When an action potential passes down an axon to its terminal, it must cross a small gap, the synapse (Gr. synapsis, contact, union), separating it from another neuron or an effector organ.
Two distinct kinds of synapses are known: electrical and chemical.
Electrical synapses: Electric synapses are points at which ionic currents flow directly across a narrow gap junction from one neuron to another. Electrical synapses show no time lag and consequently are important for escape reactions. They also have been observed in other excitable cell types, and form an important method of communication between cardiac muscle cells of the heart and smooth muscle cells.
Chemical synapses: Chemical synapses are much more complex than electrical synapses. They contain packets of specialized chemicals called neurotransmitters. Neurons bringing impulses toward chemical synapses are called presynaptic neurons, and those carrying impulses away are postsynaptic neurons. At a synapse, membranes are separated by a narrow gap, the synaptic cleft, having a width of approximately 20 nm.
The axon of most neurons divides at its end into many branches, each of which bears a synaptic knob that sits on the dendrites or cell body of the next neuron.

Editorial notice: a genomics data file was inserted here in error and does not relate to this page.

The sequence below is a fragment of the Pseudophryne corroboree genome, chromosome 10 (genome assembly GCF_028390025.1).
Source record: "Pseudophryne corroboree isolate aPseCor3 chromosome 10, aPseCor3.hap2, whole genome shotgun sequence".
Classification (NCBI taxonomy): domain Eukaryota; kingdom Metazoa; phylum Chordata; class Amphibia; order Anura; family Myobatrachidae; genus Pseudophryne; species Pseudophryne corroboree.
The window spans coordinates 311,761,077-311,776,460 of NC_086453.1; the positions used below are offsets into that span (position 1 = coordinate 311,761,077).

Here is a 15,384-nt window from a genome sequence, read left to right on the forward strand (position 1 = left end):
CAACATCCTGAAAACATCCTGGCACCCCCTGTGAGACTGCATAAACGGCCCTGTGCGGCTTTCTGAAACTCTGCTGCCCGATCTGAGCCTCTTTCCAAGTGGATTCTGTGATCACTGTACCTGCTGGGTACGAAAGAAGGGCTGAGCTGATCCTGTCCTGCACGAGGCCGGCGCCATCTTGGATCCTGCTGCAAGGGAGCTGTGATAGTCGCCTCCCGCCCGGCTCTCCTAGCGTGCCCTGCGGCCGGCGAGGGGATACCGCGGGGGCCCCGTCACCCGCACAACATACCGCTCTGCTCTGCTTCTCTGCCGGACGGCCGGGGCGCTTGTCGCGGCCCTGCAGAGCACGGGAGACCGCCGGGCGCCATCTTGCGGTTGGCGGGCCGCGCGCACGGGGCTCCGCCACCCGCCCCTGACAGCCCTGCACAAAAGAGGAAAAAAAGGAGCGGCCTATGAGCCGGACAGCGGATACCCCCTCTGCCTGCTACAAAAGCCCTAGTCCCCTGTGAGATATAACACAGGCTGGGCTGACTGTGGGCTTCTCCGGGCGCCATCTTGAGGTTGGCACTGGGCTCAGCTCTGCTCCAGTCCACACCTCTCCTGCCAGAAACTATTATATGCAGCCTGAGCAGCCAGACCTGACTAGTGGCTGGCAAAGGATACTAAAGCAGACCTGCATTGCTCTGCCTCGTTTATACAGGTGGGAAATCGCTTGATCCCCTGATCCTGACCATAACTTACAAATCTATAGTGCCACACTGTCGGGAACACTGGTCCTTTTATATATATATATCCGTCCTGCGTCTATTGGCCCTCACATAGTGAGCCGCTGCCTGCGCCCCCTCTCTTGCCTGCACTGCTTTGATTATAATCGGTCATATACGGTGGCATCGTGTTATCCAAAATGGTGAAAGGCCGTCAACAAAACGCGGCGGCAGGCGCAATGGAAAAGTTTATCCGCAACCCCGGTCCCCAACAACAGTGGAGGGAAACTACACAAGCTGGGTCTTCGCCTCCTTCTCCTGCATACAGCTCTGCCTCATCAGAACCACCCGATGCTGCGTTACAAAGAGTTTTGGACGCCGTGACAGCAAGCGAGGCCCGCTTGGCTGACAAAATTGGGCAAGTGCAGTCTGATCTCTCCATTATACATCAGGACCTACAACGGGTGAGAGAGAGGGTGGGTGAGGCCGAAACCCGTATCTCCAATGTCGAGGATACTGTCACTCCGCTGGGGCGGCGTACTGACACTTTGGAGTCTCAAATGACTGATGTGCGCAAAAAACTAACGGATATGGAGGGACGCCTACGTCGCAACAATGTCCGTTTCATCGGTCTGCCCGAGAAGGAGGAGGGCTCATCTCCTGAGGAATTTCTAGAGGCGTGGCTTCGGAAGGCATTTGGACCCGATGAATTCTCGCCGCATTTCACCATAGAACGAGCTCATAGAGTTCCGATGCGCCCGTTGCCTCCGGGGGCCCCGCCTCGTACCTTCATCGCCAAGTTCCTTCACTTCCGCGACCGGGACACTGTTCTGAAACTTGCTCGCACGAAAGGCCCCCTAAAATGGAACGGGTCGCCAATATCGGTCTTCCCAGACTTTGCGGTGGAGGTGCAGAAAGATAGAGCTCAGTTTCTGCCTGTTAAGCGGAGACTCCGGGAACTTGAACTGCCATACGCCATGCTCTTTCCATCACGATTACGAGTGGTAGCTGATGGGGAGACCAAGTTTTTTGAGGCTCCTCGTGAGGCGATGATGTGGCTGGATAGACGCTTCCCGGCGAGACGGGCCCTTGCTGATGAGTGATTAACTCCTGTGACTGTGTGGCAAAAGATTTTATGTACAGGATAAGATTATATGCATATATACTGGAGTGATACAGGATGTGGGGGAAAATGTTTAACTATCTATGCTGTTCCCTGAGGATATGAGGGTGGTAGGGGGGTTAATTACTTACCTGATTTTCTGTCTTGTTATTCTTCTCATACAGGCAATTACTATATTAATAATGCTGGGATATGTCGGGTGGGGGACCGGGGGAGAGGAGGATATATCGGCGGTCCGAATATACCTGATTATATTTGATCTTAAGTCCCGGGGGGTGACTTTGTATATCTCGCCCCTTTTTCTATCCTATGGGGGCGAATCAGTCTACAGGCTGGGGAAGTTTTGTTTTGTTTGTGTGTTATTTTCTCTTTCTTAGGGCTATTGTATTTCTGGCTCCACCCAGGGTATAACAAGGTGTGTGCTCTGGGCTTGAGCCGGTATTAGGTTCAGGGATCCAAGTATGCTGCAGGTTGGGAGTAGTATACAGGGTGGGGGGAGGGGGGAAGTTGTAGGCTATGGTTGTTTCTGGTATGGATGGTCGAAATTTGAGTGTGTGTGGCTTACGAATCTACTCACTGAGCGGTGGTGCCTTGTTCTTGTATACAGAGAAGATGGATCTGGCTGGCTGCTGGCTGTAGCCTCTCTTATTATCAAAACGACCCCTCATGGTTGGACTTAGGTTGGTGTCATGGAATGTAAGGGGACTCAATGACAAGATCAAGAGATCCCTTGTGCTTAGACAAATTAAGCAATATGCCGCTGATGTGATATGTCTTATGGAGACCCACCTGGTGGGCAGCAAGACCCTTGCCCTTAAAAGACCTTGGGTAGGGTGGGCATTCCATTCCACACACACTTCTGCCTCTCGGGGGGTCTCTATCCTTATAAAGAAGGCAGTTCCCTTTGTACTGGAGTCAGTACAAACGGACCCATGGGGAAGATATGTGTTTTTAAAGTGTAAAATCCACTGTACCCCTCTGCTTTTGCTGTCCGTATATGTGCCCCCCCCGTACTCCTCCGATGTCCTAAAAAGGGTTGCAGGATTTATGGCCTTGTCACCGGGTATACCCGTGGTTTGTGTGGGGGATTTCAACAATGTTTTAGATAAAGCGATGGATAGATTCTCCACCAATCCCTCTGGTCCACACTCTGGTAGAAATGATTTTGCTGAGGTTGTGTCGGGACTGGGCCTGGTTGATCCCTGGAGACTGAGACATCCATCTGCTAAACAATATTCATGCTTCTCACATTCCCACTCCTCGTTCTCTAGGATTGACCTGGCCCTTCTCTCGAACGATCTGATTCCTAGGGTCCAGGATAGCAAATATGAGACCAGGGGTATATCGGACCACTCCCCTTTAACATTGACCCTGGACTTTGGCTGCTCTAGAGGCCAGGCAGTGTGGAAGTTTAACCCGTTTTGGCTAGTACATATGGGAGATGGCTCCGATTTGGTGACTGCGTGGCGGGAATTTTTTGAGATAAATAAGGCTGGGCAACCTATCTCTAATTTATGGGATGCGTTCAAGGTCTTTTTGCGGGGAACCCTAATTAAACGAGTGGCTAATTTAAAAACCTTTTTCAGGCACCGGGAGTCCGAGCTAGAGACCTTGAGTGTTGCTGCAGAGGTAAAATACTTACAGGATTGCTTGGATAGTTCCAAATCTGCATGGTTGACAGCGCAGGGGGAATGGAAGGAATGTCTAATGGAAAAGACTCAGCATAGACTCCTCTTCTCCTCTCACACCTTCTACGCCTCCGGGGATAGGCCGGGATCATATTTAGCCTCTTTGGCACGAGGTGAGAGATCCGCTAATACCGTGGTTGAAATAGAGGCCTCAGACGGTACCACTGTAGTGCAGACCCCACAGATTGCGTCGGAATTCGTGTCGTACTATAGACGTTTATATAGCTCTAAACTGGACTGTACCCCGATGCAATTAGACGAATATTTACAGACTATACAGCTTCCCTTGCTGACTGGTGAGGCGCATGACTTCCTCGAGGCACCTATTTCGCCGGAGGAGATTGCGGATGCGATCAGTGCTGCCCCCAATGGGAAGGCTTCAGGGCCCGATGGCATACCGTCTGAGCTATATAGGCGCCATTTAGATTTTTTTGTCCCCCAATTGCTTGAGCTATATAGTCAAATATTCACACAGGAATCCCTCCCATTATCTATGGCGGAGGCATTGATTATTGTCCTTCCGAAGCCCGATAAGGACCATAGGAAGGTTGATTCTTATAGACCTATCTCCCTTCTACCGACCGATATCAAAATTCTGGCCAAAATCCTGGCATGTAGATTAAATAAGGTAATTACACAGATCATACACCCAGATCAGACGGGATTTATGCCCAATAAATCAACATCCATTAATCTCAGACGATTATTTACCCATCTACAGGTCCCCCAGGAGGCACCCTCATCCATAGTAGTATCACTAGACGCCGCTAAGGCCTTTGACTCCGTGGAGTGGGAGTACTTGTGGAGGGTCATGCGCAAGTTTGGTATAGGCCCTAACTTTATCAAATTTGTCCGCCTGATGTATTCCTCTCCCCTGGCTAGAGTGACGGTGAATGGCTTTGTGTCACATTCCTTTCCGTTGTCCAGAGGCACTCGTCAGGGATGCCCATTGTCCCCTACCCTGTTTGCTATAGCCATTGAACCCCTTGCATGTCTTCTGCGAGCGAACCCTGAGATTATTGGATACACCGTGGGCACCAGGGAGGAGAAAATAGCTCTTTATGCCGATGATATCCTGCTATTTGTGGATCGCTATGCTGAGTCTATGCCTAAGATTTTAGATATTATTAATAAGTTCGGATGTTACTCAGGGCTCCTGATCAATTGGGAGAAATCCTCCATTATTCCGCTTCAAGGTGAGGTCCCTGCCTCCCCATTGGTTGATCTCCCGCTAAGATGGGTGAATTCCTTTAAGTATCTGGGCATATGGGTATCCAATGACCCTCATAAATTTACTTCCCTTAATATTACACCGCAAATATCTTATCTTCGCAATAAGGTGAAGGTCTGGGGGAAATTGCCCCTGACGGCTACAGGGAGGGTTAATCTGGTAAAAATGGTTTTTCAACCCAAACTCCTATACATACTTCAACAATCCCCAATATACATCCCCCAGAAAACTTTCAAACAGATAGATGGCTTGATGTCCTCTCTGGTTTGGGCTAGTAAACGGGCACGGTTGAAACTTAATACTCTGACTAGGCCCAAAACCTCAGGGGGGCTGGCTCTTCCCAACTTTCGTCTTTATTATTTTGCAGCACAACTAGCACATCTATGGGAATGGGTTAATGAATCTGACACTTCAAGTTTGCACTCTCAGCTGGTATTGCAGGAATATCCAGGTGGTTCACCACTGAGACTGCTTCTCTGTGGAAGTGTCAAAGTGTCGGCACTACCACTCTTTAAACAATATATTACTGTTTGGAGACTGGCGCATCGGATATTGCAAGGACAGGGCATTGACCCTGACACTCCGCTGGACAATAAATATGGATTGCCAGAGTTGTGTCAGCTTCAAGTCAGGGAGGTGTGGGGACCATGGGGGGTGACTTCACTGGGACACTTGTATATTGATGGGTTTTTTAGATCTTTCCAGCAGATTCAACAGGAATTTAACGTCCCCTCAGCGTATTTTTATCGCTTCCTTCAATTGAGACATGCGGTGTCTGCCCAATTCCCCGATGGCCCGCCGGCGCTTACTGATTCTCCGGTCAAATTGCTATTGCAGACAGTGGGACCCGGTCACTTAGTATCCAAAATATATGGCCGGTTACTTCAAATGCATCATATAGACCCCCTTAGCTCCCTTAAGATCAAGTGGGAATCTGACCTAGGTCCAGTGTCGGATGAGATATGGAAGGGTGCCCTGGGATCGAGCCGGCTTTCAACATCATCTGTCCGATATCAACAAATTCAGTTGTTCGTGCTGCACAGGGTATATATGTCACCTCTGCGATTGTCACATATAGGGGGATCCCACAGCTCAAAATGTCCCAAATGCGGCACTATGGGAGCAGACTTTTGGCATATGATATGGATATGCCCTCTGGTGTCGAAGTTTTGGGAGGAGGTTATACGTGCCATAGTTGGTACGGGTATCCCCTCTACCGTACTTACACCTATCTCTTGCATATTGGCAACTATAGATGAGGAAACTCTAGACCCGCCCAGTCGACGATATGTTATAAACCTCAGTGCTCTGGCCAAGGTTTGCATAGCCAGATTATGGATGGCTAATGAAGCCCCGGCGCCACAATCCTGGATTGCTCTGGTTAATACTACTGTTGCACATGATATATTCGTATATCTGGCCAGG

The 20 nm fluid-filled gap between presynaptic and postsynaptic membranes prevents action potentials from spreading directly to the postsynaptic neuron. Instead the synaptic knobs secrete a specific neurotransmitter that communicates chemically with the postsynaptic cell. One of the most common neurotransmitters of the peripheral nervous system is acetylcholine. Inside the synaptic knobs are numerous tiny synaptic vesicles, each containing several thousand molecules of acetylcholine. Evidence suggests that when an impulse arrives at a terminal knob a sequence of events occurs. The action potential causes an inward movement of calcium (Ca) ions through channels in the synaptic knob membrane and this induces exoc.ytosis of some neurotransmitter-filled synaptic vesicles. Fig. 2.8
Acetylcholine molecules diffuse across the gap in a fraction of a millisecond and bind briefly to receptor molecules on ion channels in the postsynaptic membrane. This creates a voltage change in the postsynaptic membrane. Whether the voltage change is large enough to trigger a postsynaptic potential depends on how many acetylcholine molecules are released and how many channels are opened.
Acetylcholine is rapidly destroyed by the enzyme acetylcholinesterase, which converts acetylcholine into acetate and choline. If not inactivated in this way, the neurotransmitter would continue to stimulate indefinitely.
The final step in the sequence is re absorption of choline into the presynaptic terminal, re synthesis of acetylecholine and its storage in synaptic vesicles, ready to respond to another impulse.